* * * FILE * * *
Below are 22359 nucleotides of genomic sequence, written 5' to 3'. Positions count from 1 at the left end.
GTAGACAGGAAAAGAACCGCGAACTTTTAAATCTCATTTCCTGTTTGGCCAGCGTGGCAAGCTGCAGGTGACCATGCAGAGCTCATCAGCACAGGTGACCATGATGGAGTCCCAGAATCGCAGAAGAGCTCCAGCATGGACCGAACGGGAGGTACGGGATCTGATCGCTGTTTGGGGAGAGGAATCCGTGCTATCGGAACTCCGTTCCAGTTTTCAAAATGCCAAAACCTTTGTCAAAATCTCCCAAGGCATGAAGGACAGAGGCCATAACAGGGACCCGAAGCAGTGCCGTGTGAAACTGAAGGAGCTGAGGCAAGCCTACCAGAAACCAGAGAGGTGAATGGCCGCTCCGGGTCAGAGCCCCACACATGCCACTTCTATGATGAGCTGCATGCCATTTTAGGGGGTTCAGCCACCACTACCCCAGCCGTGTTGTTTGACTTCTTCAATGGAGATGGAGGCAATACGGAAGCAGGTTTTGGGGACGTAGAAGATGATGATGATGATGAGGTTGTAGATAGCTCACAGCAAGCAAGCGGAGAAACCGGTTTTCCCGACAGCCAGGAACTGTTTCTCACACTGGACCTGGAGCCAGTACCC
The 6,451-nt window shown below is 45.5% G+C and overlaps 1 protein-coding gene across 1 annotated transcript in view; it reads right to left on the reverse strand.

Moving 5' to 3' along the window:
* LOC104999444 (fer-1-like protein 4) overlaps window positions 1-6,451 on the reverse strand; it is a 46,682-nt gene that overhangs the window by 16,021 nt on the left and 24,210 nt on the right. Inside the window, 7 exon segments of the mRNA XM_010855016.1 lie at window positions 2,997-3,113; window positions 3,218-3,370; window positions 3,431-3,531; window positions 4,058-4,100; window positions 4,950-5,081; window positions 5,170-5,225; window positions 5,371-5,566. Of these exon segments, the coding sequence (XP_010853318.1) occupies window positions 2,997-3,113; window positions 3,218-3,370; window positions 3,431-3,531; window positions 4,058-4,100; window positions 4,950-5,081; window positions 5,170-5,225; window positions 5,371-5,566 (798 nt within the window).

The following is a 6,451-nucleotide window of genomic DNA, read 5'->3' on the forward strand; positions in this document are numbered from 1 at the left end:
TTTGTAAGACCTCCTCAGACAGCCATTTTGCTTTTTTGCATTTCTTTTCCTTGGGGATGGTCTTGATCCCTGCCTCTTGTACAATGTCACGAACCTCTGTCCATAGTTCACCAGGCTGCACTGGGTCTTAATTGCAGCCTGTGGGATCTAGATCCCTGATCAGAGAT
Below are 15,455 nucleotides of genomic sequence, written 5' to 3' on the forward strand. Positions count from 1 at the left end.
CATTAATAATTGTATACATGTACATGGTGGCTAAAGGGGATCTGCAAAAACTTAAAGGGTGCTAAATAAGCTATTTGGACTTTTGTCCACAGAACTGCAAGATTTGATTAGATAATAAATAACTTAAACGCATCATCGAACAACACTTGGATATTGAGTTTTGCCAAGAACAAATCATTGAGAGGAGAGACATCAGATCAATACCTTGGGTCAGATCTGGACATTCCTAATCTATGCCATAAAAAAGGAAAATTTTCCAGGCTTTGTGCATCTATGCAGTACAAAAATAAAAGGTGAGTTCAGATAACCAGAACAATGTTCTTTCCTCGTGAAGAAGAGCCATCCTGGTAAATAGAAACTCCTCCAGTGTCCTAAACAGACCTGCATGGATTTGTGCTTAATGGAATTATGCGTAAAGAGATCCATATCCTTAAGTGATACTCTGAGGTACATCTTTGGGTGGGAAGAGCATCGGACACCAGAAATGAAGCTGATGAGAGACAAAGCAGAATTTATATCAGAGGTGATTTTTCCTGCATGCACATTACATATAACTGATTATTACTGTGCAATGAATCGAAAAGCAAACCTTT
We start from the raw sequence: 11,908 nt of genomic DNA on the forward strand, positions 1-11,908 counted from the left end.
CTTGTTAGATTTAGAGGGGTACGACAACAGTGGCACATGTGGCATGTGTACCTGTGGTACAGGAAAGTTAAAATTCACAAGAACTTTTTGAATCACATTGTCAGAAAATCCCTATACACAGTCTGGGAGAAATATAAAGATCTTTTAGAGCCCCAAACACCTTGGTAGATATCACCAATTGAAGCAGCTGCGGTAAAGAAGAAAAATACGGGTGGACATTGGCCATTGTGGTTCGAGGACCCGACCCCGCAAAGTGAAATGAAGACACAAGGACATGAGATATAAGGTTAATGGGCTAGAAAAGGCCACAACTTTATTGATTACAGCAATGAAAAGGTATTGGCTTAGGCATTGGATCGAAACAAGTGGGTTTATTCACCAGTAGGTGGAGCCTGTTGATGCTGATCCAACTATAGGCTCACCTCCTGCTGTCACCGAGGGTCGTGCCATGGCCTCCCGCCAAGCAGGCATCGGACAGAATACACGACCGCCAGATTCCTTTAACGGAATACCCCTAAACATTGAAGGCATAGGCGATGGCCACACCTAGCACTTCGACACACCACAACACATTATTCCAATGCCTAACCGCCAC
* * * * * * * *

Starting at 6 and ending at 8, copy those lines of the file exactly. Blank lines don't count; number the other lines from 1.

The following is a 6,451-nucleotide window of genomic DNA, read 5'->3' on the forward strand; positions in this document are numbered from 1 at the left end:
TTTGTAAGACCTCCTCAGACAGCCATTTTGCTTTTTTGCATTTCTTTTCCTTGGGGATGGTCTTGATCCCTGCCTCTTGTACAATGTCACGAACCTCTGTCCATAGTTCACCAGGCTGCACTGGGTCTTAATTGCAGCCTGTGGGATCTAGATCCCTGATCAGAGAT
Below are 15,455 nucleotides of genomic sequence, written 5' to 3' on the forward strand. Positions count from 1 at the left end.